Nearly 30 pregnant women have been left in a “panic-stricken limbo” after discovering they would not be able to give birth privately.

Many mothers-to-be discovered that they would not be able to have their babies at under private care at Watford General Hospital after a link was posted on social networking site Facebook yesterday.

The decision to suspend births was made by the hospital after a Care Quality Commission inspection and affects 27 mothers who are due to give birth after May 1.

Jenna Christoforou, 30, is nearly 37 weeks pregnant with her first baby and is due on May 16.

She said: “My birthing plan is up in the air and it’s scary. It’s really putting me in a nervous position and stress isn’t what you need when you’ve got three weeks to go.

“I am panic stricken and in limbo. It’s the not knowing what’s going to happen. I haven’t decided what I’m going to do instead yet, I’m still indecisive.

“I don’t know what the chances of this changing are but I’m desperate for it to happen.”

The mothers who paid for their baby’s birth up front were all reimbursed as soon as the news broke via a statement on West Herts Hospital NHS Trust’s website and went viral on Facebook.

They feel they have not been given adequate warning to make alternative arrangements.

Lauren Latner is 36 weeks pregnant with her second baby and is due to give birth by a caesarean section on May 8, but will now have to be seen under the National Health Service.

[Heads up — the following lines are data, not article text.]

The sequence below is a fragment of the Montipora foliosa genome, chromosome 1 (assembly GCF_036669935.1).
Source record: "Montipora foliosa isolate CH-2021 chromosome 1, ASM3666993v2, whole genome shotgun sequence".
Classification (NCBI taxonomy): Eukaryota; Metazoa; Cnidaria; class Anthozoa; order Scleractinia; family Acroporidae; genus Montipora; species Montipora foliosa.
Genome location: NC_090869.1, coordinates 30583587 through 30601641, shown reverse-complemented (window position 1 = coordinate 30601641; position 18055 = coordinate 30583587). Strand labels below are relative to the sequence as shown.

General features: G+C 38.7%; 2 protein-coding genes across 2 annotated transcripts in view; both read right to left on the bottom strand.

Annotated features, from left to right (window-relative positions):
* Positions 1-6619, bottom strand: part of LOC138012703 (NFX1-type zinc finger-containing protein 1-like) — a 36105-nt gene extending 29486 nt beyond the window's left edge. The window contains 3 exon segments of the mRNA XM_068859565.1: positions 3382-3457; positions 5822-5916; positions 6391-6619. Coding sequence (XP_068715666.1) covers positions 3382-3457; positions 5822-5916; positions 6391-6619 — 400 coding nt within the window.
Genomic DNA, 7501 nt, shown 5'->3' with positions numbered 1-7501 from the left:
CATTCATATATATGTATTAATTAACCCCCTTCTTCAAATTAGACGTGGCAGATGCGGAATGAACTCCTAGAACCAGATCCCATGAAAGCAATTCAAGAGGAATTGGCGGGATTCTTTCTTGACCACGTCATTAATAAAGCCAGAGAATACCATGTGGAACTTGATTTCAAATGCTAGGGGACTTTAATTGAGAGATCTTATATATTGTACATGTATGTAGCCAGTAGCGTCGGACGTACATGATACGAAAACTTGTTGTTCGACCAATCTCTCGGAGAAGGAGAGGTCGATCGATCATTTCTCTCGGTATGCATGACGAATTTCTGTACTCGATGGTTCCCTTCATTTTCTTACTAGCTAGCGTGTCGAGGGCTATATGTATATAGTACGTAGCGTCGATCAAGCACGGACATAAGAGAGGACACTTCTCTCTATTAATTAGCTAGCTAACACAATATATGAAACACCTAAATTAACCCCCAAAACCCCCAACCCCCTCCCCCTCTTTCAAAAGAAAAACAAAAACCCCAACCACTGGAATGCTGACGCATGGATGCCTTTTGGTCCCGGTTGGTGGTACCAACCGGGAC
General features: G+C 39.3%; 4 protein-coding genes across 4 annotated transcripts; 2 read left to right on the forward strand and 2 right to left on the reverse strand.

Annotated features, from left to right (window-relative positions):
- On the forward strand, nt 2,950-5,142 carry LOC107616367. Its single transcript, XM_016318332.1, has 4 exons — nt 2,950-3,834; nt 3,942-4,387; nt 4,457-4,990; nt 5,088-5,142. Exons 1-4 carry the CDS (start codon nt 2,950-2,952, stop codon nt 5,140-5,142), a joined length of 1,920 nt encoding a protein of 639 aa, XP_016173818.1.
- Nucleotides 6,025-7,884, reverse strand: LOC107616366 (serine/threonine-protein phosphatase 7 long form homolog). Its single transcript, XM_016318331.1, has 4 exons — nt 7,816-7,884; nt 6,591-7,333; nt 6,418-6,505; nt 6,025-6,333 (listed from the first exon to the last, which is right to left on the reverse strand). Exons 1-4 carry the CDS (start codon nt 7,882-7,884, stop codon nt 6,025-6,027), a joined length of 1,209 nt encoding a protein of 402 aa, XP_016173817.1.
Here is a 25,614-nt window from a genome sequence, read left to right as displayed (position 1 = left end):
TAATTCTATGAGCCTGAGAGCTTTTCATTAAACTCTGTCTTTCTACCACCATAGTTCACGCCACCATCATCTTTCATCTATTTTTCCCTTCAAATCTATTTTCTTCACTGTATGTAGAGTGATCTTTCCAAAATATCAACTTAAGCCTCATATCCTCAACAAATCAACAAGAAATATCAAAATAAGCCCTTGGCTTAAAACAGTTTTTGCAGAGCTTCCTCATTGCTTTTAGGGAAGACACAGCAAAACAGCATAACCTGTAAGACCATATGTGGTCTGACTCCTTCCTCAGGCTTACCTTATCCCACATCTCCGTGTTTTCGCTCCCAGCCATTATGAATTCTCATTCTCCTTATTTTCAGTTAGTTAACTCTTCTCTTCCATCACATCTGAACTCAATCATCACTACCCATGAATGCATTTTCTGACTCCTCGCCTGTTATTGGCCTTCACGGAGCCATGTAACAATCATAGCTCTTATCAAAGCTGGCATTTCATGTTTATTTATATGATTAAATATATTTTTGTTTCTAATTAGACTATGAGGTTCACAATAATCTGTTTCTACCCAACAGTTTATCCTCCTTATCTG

The 34-year-old, whose son, four-year-old Sammy, was born privately at Watford General, said: “I feel absolutely devastated, apprehensive, anxious and nervous.

“I am going to stay at Watford and hope that I am fortunate enough to get the doctor I had been willing to pay for, but that’s no guarantee anymore.

“What am I going to do? It’s a stressful time for me as it is and this has just added to that.”

She has started a petition calling for West Hertfordshire Hospital to reverse the decision to close the unit, which has been signed by 163 people.

Debra Rosen, who lives in Shenley, fell pregnant after years of being told she could not bear children due to endometriosis.

The 40-year-old is due 21 weeks pregnant and is due in August.

She said: “For me, having a consultant-led pregnancy and delivery is important. Due to my age and the complications and everything I’ve been through, I didn’t want to take chances.

“I have been crying most of the morning. I am completely devastated by this – it’s a disgusting situation to put mothers in.

“I found out on Facebook. I just couldn’t believe it.”

Professor Tracey Carter, chief nurse, said: “We were pleased to welcome the Care Quality Commission (CQC) into our hospitals last week for their planned inspection.

“In line with their process, the CQC will issue a formal report of their visit within the next couple of months and we will respond to their findings at that time.

“As is common with visits of this type, the CQC team has given us some immediate feedback and, as a result, we have made changes to the way we do some things. “We have also chosen to suspend our small private obstetric service – allowing our maternity team to focus on our NHS patients.

“Women who are due to give birth up until May 1 will be able to use the private service. After that time, they will be offered the opportunity to give birth with us as an NHS patient or as a private patient at another hospital.

“We are in the process of contacting the 27 women who are due to give birth in the months following May 1 to discuss the above arrangements with them and, as appropriate, to refund any payments they have made to the hospital. “We will also apologise for the inconvenience caused as a result.”

Mothers who have questions about the changes can call 01923 436 177 or 01923 436 774.